By Lauren Wise
By Anthony Sandoval
By New Times Staff
By Chris Parker
By Glenn BurnSilver
By Lauren Wise
By Jason P. Woodbury
By Chase Kamp
"I think there are a lot of differences in the way we play," admits the younger Redman. "I had a different life. I came of age in a different time. Almost everyone says we sound nothing alike, which kind of bothers me. Still, it's funny. As I grow older, I hear more of him in what I do."
Nothing resembles Joshua's link with his father more than the ever-present element that makes his Wish come true: The younger Redman moves deftly within the pack of jazz mentors improvising together on this disc. It's a skill he learned from his father, who had to contend with the moody piano turns of Jarrett and the confusing sax work of Coleman.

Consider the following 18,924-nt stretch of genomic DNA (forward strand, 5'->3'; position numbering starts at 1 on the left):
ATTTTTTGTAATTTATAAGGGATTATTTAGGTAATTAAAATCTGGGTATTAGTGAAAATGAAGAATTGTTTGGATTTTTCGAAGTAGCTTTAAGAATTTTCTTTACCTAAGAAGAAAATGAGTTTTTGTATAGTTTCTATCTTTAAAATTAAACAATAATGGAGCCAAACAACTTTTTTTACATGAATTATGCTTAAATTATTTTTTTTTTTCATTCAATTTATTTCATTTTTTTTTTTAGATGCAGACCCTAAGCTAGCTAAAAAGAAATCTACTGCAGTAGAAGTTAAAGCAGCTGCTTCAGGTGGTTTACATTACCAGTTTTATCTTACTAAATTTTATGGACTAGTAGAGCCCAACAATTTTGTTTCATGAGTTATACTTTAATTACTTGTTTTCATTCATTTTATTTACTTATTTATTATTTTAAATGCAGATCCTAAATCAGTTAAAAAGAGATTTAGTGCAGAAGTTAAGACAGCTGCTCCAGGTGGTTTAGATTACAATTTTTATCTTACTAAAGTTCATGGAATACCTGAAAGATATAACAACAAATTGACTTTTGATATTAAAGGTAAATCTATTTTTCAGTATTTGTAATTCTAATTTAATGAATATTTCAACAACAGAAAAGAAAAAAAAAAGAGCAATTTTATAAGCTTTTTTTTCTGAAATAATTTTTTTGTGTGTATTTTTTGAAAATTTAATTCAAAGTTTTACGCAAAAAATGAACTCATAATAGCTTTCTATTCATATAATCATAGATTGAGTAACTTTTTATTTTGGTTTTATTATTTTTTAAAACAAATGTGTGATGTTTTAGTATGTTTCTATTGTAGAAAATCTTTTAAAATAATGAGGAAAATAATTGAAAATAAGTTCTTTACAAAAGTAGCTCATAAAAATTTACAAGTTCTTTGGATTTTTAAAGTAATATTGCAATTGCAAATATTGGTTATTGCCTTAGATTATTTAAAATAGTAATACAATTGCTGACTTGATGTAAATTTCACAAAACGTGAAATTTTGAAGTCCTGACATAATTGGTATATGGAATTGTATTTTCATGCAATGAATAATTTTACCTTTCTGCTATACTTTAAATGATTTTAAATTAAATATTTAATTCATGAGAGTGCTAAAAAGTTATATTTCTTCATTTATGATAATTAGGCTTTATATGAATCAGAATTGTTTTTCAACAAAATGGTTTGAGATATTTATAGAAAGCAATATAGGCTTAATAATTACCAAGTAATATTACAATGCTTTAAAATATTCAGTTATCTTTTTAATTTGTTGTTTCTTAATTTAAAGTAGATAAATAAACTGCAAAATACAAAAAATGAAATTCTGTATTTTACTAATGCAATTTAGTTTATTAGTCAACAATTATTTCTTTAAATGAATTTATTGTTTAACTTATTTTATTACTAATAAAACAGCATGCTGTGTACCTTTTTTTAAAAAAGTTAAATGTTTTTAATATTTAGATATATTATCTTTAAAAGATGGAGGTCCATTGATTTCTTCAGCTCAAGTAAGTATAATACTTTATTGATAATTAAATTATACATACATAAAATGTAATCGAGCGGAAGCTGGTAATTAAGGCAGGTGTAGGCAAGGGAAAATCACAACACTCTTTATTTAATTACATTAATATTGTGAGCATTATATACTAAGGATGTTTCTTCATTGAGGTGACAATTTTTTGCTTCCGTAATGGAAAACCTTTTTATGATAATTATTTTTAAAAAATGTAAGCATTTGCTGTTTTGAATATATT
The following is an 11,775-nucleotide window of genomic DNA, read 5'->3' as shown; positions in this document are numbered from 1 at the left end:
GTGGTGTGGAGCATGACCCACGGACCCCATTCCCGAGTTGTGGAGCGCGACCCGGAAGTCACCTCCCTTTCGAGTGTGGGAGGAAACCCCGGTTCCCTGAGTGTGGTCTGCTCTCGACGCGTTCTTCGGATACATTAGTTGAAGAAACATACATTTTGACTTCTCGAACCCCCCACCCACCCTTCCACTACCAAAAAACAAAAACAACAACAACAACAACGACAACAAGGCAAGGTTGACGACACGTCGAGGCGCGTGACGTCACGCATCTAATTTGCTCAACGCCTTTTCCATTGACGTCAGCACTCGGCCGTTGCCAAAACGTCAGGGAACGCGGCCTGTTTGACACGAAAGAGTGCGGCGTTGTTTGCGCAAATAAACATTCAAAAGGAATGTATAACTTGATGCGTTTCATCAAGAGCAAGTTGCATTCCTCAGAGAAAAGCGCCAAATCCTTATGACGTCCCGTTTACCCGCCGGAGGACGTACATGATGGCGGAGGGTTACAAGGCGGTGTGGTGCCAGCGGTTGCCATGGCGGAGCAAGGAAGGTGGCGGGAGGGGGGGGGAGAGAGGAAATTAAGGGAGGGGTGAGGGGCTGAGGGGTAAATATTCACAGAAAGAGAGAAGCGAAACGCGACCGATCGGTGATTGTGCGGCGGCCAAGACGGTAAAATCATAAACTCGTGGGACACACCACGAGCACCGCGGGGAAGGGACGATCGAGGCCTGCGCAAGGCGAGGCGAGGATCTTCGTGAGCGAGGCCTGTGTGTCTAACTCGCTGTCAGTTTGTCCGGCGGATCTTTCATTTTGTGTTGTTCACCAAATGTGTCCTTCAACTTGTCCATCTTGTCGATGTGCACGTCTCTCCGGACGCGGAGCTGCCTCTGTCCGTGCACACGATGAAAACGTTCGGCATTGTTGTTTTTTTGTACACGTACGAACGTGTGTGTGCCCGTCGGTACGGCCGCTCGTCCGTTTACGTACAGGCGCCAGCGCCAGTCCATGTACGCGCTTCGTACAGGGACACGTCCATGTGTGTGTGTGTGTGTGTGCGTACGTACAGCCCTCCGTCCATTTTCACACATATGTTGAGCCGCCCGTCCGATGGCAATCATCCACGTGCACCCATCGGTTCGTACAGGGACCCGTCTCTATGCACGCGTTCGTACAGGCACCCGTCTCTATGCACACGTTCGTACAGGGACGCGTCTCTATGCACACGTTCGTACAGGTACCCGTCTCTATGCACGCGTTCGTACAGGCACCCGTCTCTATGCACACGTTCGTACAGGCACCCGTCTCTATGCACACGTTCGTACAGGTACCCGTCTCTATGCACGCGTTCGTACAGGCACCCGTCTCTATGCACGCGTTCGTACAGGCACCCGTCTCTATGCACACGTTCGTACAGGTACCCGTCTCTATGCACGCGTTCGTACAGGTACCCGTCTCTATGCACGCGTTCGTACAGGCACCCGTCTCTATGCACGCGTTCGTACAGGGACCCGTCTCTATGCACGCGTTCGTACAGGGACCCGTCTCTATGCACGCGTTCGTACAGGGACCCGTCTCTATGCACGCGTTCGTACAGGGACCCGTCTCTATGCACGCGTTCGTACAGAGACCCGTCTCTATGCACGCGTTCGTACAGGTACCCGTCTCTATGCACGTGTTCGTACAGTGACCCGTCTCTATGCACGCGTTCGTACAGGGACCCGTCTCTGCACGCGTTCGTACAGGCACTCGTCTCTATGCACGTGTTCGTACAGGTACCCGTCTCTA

"When I look back at jazz tradition," says Redman of his father's peers, "I hear musicians staunchly committed to themselves and the people they are making music with at that time. It's what I strive for."
On Wish, Redman makes it sound easy. Take away the cover photo, and few listeners would be able to tell that the skilled saxophonist hadn't paid the kind of dues his father and his present bandmates have.
"If that's true," Joshua says, laughing, "then I hope in 30 years, I'll sound like I've been playing a thousand.
Find everything you're looking for in your city
Find the best happy hour deals in your city
Get today's exclusive deals at savings of anywhere from 50-90%
Check out the hottest list of places and things to do around your city